LGBTIQ equality advocates have called on federal Labor leader Anthony Albanese to follow the lead of Australian Capital Territory Chief Minister Andrew Barr in condemning the religious discrimination bill.
Rodney Croome, spokesperson for national advocacy group just.equal, said that the bill threatened the anti-discrimination protections first instated by Labor.
“We welcome Andrew’s Barr’s truth-telling about the dangers of the religious discrimination bill, and call on Anthony Albanese and other Labor leaders to follow Mr Barr’s lead,” he said.
“The religious discrimination bill rolls back existing discrimination protections at a federal, state, and territory level, most of which are a Labor legacy.
“The bill will also allow increased discrimination and denigration against people who have traditionally fallen foul of religious dogma, including LGBTIQ people, people with disability, religious and racial minorities, and Indigenous people.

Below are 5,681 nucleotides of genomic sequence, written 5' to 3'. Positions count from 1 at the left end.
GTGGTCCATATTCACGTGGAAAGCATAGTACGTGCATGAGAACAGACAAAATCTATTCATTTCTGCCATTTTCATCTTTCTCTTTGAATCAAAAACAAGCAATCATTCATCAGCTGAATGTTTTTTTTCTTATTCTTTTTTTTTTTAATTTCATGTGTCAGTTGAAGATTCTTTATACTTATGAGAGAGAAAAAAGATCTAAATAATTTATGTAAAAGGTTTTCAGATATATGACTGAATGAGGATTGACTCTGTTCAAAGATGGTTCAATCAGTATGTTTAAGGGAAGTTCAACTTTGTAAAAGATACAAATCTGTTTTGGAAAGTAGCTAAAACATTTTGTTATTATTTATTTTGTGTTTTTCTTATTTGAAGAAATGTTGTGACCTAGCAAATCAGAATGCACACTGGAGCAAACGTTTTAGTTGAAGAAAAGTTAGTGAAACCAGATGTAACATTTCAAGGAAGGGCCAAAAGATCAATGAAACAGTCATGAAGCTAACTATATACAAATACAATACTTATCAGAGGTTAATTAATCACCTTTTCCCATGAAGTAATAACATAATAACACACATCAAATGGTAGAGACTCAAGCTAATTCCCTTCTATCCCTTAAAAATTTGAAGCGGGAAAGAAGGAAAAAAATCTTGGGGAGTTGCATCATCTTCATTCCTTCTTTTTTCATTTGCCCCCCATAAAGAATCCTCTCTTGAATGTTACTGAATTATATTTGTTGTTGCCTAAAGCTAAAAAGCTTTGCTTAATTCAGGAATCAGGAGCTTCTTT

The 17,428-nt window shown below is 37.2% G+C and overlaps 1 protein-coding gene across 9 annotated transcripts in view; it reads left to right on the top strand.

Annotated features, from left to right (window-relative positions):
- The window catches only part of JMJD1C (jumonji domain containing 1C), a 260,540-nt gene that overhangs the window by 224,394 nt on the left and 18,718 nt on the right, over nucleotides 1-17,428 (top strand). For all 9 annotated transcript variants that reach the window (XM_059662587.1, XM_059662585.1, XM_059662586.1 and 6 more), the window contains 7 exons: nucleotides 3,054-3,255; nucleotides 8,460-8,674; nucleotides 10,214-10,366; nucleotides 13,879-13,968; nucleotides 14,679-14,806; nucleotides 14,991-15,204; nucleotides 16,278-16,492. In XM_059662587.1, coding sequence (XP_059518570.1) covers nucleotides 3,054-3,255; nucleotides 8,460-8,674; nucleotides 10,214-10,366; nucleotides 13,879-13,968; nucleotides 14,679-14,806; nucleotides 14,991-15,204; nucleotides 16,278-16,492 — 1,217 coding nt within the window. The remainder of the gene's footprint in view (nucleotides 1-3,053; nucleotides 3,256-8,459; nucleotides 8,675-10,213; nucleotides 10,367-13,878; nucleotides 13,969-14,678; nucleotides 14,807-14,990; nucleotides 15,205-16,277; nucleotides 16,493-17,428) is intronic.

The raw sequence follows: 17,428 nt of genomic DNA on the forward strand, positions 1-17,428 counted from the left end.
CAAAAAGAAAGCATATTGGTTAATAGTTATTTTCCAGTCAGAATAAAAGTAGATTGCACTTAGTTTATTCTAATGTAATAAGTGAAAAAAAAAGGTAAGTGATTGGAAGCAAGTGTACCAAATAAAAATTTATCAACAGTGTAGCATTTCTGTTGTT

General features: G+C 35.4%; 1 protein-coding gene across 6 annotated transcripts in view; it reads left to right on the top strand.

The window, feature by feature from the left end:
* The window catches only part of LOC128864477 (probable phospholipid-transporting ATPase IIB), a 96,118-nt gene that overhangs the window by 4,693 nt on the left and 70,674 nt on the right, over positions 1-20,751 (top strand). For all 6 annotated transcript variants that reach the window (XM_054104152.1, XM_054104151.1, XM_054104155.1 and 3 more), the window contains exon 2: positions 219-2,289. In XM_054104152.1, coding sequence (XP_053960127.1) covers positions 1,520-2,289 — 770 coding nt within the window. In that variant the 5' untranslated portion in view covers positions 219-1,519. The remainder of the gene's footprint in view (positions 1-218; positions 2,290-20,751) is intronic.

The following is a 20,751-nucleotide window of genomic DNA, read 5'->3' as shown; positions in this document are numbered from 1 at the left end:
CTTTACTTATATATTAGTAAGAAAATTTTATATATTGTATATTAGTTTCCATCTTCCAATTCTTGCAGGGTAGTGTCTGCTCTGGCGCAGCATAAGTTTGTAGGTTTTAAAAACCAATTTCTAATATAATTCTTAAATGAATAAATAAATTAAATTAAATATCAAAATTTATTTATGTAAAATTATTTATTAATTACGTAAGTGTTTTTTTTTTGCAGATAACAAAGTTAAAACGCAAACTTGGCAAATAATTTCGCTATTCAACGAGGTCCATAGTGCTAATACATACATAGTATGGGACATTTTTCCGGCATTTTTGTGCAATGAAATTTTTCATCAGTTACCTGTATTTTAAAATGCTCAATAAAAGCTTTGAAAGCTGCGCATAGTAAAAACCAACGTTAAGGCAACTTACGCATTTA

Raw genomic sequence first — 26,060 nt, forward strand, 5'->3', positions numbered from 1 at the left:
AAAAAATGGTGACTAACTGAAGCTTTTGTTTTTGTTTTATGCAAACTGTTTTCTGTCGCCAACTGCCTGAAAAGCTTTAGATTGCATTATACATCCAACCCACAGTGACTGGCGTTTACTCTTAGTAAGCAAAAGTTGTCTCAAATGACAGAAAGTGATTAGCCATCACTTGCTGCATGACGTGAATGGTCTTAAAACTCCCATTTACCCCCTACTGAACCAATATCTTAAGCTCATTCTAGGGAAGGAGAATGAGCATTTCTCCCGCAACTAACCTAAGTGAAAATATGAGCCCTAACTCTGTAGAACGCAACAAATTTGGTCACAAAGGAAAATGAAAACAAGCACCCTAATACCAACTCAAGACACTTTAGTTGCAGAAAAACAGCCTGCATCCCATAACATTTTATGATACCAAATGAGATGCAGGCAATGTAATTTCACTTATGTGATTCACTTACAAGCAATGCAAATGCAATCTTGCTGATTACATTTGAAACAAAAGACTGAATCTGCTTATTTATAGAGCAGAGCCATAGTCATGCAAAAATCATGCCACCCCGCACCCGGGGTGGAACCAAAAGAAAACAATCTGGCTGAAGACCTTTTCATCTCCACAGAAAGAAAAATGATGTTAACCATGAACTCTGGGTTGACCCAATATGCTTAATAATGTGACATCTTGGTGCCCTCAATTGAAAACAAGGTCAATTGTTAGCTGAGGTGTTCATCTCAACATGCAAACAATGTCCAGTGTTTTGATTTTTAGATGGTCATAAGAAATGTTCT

“It’s time for Labor to stand up for the minorities who will suffer increased discrimination and denigration, to stand up for values like inclusion and equality, and to stand up for its own anti-discrimination legacy.”
Croome said that other Labor leaders including Victorian Premier Daniel Andrews, Queensland Premier Annastacia Palaszczuk, and Western Australian Premier Mark McGowan must also speak out against the bill.
“By giving religious views special legal privileges, the religious discrimination bill threatens to return Australia to a time when competing religious leaders denounced vulnerable social groups and each other in a race to the bottom of the cesspit of sectarianism,” he said.
Barr stated in a submission about the bill that Labor were concerned it could permit abuse and discrimination against groups including women and trans people, such as in healthcare and employment settings.
“[The bill] may protect a general refusal to provide contraception or hormone treatment… potentially permitting indirect discrimination against groups such as women and transgender persons,” said Barr.
“The ACT government is concerned [the bill] would limit the capacity of employers to maintain tolerance and diversity in Australian workplaces.”
The second draft of the religious discrimination bill was release in December, with Labor reportedly not consulted.
Submissions from the public were accepted by the federal government about the bill until the end of January.